She was not inside of, around, near (or even under!) the campervan. “Ah-hah!” I thought to myself. She must be in the bathroom changing and needs me to fetch some different cloths for her after removing her bathing suit. A perfectly logical and suitable explanation for her transklated agitated tone I voice. No, I really did think so at the time, Honest! Anyways, I turned to the bathroom entrance only to see Claudette with a bizzare look on her face (not angry, which of course under the circumstances is quite remarkable). My wife was standing in about 5 cm of water on the floor, with a pitifully small drain (on a high part of the floor I might add, very shoddy workmanship constructing these bathrooms indeed) looking at me expectantly yet patiently, (not unlike how a mother looks at her son who has skinned his knee several times, and with scabs growing on scabs has just attempted another remarkable feat and failed, thus ripping sections of the old scabs and portions of fresh skin all at the same time). I bleakly suggested that perhaps I should get a mop and clean the flooded bathroom before resuming doing the dishes.

Luckily she had shut off the tap water which I had left running into that nasty little frying pan only a little while ago, while I went to get the remainder of the dishes. I gingerly approached the sink and stared in wonderment (as one stares at their squash or tennis raquet looking for a huge hole after missing an easy shot) looking at that sink withOUT any sort of overflow outlet of any kind apprearing anywhere at all in the clean white bowel of the plugged sink. Now I didn’t blame anyone else of course, but I did desperately wonder in abject bewilderment when our technologically advanced society reverted to making very UNsophisticated sinks bereft of even the tiniest overflow drainage hole for the occaisional idiot who would leave a room with the tap running… (And niot just running of course, but I had it cranked fully eight complete turns around to get the most forceful, hottest water that I could possibly squeeze out of that tap).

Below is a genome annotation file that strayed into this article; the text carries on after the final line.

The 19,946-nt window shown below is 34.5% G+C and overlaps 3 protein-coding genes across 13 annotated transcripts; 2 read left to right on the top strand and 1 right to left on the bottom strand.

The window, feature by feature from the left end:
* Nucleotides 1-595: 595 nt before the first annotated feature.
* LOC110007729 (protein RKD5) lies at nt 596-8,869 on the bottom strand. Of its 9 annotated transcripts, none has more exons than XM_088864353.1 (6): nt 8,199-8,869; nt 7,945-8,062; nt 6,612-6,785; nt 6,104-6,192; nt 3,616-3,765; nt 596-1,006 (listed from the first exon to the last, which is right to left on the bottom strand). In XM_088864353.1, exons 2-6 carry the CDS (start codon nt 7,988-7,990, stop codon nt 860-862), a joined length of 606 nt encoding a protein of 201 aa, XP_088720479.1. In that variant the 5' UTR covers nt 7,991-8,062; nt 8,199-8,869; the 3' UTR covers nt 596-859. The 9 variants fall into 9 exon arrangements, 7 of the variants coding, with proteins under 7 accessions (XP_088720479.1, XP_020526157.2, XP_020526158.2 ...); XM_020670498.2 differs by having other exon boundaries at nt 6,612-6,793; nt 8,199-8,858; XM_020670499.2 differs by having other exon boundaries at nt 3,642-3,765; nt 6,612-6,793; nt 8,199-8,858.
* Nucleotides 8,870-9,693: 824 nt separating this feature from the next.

And so… I will no longer (at least for the remaining 42 weeks or our trip in foreign lands) take for granted that all sinks have idiot holes (my new technical description) for the occaisional person who might have the absolute bestest intentions, but wander momentarily away from the quickly filling sink and then further become distraced by witty and wonderful conversation from other adults.

The only other footnote (and neat bit of good news) I can offer is that Claudette somehow felt the need to fill my void next door and be social and join in a conversation with others without previous introductions or invitation. I almost feel that my ever so slight blunder then became worthwhile if it can have such a positive effect on my shy little wife as that! Also, I probably don’t need to mention the floor was really dammed clean! after I got finished with it!

2 Responses to “Today’s Lesson: Taking Things for Granted…”

  1. keizerklan says:

    See what happens when you upset the ‘dish washing” cycle … meaning volunteering to take one of the kids turns at doing the dishes. The evil suds Gods thrust upon you and created havoc and chaos in the sink without an idiot hole.

    I think there are several lessons here. However, the positive side … you met some nice people at the next door campsite.

    Ann 🙂

  2. Rick says:

    Several lessons here?!?!? Lessons are for people that read instruction manuals!

    Yes, we did meet some great people and they even invited us to a larger fire/social gathering with several of their friends and other family members at another campground. It was just like old times back at home; sitting around a fire, chatting and drinking with several other families. Almost made me weep with homesickness… ALMOST! Then I rembered “S U R F I N G”.